Milk also contains vital nutrients like calcium, protein, vitamin D, and vitamin A that you won’t find in other beverages. Plus, it is recommended that you get three servings of dairy every day.
To get the most from your milk, Aaronson says to choose 1 percent, 1/2 percent, or skim milk. With these options, you will still get all the nutrients your body needs but without the extra calories and fat.
Sports drinks and energy drinks
Although sports drinks replenish your body with electrolytes that help you retain water and stay hydrated, they still contain a lot of calories – one-half to one-third the amount of sugar you’ll find in soda.
“Sports drinks were actually developed for endurance athletes,” explains Aaronson. “So if you plan to exercise for more than one continuous hour, then sports drinks are for you.”
And you won’t find a lot of nutritional value in energy drinks, either, notes Aaronson.
“Energy drinks are not only loaded with calories, but they’ll give you a quick high, followed by an extremely-low low afterward,” explains Aaronson.
If you are planning an evening of dinner and drinks, remember that you could have the calorie-equivalent to a whole meal in drinks only, before you’ve eaten anything at all.
The average glass of wine has about 100 calories and a 12 oz. beer contains approximately 150 calories.
According to Aaronson, it’s not uncommon for a mixed drink to have about 300 calories and the decadent frozen drinks like daiquiris to have 500 or more calories each. So limiting the number and types of drinks you have before eating will make a major difference for your waistline.
So what is the ideal beverage to quench your thirst? It’s the colorless, odorless, and tasteless refresher that makes up over half of our body mass: Water.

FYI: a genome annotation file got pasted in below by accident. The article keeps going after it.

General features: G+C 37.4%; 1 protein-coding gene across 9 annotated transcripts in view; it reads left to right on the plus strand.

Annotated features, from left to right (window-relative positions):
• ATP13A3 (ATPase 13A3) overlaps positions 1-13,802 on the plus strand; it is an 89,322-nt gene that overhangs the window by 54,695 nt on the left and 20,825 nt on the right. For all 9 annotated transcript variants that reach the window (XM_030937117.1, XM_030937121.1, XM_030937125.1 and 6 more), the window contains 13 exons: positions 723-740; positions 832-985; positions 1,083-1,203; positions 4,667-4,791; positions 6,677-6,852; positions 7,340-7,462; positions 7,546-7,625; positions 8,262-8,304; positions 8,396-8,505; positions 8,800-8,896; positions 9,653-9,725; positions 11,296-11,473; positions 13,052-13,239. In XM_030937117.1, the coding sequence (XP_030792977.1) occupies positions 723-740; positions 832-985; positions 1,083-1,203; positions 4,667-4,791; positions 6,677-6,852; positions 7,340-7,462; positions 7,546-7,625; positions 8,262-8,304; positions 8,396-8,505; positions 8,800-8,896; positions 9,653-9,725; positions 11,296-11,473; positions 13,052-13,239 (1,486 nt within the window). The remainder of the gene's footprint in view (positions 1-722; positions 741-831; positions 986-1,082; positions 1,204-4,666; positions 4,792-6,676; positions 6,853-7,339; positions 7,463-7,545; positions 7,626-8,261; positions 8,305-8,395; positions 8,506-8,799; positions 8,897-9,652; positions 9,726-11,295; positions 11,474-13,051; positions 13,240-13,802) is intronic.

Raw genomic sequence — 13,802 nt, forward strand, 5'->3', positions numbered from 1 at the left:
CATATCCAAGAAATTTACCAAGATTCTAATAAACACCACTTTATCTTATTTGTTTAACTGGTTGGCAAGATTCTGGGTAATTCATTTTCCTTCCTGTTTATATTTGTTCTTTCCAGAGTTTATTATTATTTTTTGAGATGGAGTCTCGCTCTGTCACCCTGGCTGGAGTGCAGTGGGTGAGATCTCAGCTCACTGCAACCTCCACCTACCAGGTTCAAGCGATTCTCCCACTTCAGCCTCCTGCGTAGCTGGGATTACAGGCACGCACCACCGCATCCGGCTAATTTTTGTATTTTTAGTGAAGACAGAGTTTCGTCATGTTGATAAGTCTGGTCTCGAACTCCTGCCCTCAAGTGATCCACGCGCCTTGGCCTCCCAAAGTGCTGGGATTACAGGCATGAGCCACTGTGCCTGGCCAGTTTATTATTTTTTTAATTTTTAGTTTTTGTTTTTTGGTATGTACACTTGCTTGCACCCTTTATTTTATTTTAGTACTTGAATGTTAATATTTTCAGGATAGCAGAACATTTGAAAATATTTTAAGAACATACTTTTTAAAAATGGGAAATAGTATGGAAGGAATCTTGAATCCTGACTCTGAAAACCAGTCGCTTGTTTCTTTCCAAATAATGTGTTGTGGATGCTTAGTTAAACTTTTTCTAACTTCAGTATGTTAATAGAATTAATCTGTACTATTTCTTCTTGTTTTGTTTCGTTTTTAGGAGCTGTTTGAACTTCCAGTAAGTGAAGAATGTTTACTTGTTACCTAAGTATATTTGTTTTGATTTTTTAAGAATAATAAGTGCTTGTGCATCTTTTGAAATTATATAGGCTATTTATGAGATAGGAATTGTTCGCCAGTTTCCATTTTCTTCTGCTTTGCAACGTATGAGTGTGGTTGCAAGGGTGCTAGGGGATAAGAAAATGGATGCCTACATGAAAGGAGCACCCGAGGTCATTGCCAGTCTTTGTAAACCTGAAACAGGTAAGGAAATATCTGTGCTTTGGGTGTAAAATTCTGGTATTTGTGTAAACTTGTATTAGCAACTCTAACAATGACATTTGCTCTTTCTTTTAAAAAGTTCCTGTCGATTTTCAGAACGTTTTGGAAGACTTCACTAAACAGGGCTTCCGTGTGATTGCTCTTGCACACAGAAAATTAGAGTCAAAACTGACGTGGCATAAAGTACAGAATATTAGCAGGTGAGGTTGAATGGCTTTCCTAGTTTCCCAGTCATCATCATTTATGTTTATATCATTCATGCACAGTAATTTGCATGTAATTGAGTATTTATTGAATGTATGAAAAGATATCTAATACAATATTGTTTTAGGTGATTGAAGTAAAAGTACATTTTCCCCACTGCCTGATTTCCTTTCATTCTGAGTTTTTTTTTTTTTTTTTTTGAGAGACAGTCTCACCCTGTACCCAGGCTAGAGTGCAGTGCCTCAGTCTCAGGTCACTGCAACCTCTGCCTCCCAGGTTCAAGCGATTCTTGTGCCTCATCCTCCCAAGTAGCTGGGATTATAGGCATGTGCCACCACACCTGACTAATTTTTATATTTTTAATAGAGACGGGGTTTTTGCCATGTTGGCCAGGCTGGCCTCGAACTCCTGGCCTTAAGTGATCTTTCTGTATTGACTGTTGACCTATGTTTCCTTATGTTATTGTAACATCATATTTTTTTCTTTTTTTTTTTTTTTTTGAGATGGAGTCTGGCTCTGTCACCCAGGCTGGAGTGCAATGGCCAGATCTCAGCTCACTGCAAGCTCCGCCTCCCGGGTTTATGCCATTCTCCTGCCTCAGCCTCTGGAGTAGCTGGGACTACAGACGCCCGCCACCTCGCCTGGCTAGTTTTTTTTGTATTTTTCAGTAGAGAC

“Water is the single most important beverage that we can consume,” says Aaronson. “A person could drink only water and be just fine, as long as he supplements his diet with food sources that contain calcium and other nutrients that one may find in other beverages such as milk and juice.”
In general, 80 percent of a person’s liquid calories should come from water depending on their height, weight, and where they live. That means the average adult should drink between 4 and 6 cups of water a day, which should be supplemented with milk and 100 percent juice to meet total daily liquid requirements.
Another option is flavored water that is fortified with vitamins. But Aaronson says if you’re already eating a healthy diet, there’s no reason to drink vitamins in the form of water.
The bottom line: “The next time you think about digging into the fridge for a soda, save yourself the money and the calories and reach for the tap instead,” says Aaronson.
For more information, visit these Web sites:
U-M Health Topics A-Z: Alcohol: Effects on Health
U-M Health Topics A-Z: Fluids and Hydration
KidsHealth: Healthy Drinks for Kids
Written by: Rossitza Iordanova